Why am I unable to DROP an object in my Amazon Redshift cluster?

Last updated: 2020-09-10

I'm unable to drop a table or a view in my Amazon Redshift cluster. Why is this happening?

Short description

You might not be able to drop an object (such as a table or a view) in your Amazon Redshift cluster for the following reasons:

  • Insufficient permissions: The user doesn't have the proper permissions to drop the object. (The user must be an owner of the object or have admin permissions.)
  • Object dependency: The table columns are being referred to by another view or table
  • Lock contention: A transaction is holding a lock on the object, which causes the drop operation to hang.

Resolution

Insufficient permissions

In Amazon Redshift, only the owner of the table, the schema owner, or a superuser can drop a table.

To confirm user permissions and ownership, create a view using the v_get_obj_priv_by_user.sql script:

CREATE OR REPLACE VIEW admin.v_get_obj_priv_by_user
AS
SELECT

Object dependency

Your drop operation might fail with the following error message:

Invalid operation: cannot drop table/view <object_name> because other objects depend on it

The Invalid operation error indicates object dependencies on the target object.

To identify the objects that depend on the target table, create these three views:

After you create these three views, use the v_object_dependency.sql script to get the dependent objects of the target object:

select * from admin.v_object_dependency where src_objectname=<target object>

After checking all the dependent objects, drop all the related objects along with the target object by using the CASCADE parameter:

drop table <target object> cascade;

Lock contention

If the drop command hangs or doesn't output anything when you perform a drop, a transaction might be holding a lock on the object. As a result, you can't acquire the AccessExclusiveLock on the table. The AccessExclusiveLock is required to drop an object.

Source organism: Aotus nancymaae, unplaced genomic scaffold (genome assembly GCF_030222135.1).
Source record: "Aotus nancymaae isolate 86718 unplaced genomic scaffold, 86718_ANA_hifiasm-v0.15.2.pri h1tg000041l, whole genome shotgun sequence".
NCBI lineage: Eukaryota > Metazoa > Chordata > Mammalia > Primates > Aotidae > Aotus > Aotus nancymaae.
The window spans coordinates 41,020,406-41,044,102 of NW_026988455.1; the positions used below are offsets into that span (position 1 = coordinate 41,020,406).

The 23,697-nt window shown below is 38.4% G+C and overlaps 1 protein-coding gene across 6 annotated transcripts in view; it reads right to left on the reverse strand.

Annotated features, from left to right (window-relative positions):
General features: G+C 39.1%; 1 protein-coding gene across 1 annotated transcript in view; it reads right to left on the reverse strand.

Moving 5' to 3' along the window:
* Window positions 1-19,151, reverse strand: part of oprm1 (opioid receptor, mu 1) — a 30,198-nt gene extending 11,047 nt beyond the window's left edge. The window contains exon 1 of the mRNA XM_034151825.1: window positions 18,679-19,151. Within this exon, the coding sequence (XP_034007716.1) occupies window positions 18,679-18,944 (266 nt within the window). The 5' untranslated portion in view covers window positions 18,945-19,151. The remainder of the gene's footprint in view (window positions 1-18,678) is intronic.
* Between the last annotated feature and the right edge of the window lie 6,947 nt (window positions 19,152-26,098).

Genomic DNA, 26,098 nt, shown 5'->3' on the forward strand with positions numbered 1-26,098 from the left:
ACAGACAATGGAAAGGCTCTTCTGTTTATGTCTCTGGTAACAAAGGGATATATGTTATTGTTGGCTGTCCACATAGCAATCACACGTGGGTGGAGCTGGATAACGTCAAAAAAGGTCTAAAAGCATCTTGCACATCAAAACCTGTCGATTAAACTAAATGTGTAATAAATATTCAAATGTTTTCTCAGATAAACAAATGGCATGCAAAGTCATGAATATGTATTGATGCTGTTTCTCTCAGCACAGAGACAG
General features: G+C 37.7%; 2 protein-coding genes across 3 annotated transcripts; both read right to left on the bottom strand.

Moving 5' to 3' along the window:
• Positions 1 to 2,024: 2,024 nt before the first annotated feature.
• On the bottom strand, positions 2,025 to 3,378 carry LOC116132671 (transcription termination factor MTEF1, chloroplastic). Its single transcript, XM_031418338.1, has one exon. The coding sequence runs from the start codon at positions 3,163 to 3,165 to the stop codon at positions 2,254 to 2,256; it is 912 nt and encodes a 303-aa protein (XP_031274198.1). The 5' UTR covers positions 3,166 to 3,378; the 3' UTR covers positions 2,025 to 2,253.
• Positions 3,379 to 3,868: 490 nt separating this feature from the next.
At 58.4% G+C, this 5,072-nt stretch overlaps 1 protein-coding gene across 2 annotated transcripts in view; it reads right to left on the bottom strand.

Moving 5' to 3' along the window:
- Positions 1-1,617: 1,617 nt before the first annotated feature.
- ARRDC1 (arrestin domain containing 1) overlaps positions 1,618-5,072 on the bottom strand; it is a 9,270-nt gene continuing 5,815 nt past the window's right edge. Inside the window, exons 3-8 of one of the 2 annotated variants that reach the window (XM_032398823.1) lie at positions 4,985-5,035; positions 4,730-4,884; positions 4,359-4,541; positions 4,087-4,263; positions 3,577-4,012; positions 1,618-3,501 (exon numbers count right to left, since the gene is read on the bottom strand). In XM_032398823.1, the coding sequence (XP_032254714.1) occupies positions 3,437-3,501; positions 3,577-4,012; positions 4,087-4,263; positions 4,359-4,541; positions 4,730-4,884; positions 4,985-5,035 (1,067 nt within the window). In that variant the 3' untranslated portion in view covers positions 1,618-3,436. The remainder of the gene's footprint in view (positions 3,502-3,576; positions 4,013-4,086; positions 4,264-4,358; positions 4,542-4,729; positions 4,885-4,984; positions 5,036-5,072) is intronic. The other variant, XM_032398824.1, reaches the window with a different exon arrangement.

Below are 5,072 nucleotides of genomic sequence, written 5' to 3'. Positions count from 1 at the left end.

To identify any locks, use the following syntax:

select a.txn_owner, a.txn_db, a.xid, a.pid, a.txn_start, a.lock_mode, a.relation as table_id,nvl(trim(c."name"),d.relname) as tablename, a.granted,b.pid as blocking_pid ,datediff(s,a.txn_start,getdate())/86400||' days '||datediff(s,a.txn_start,getdate())%86400/3600||' hrs '||datediff(s,a.txn_start,getdate())%3600/60||' mins '||datediff(s,a.txn_start,getdate())%60||' secs' as txn_duration
from svv_transactions a 
left join (select pid,relation,granted from pg_locks group by 1,2,3) b 
on a.relation=b.relation and a.granted='f' and b.granted='t' 
left join (select * from stv_tbl_perm where slice=0) c 
on a.relation=c.id 
left join pg_class d on a.relation=d.oid
where  a.relation is not null;
And once you identify the locking transaction either COMMIT the blocking transaction or terminate the session of the blocking transaction if it is no longer necessary by :
select pg_terminate_backend(PID);

After you identify the locks, use PG_TERMINATE_BACKEND to release the locks. For more information about detecting and releasing locks in Amazon Redshift, see How do I detect and release locks in Amazon Redshift?


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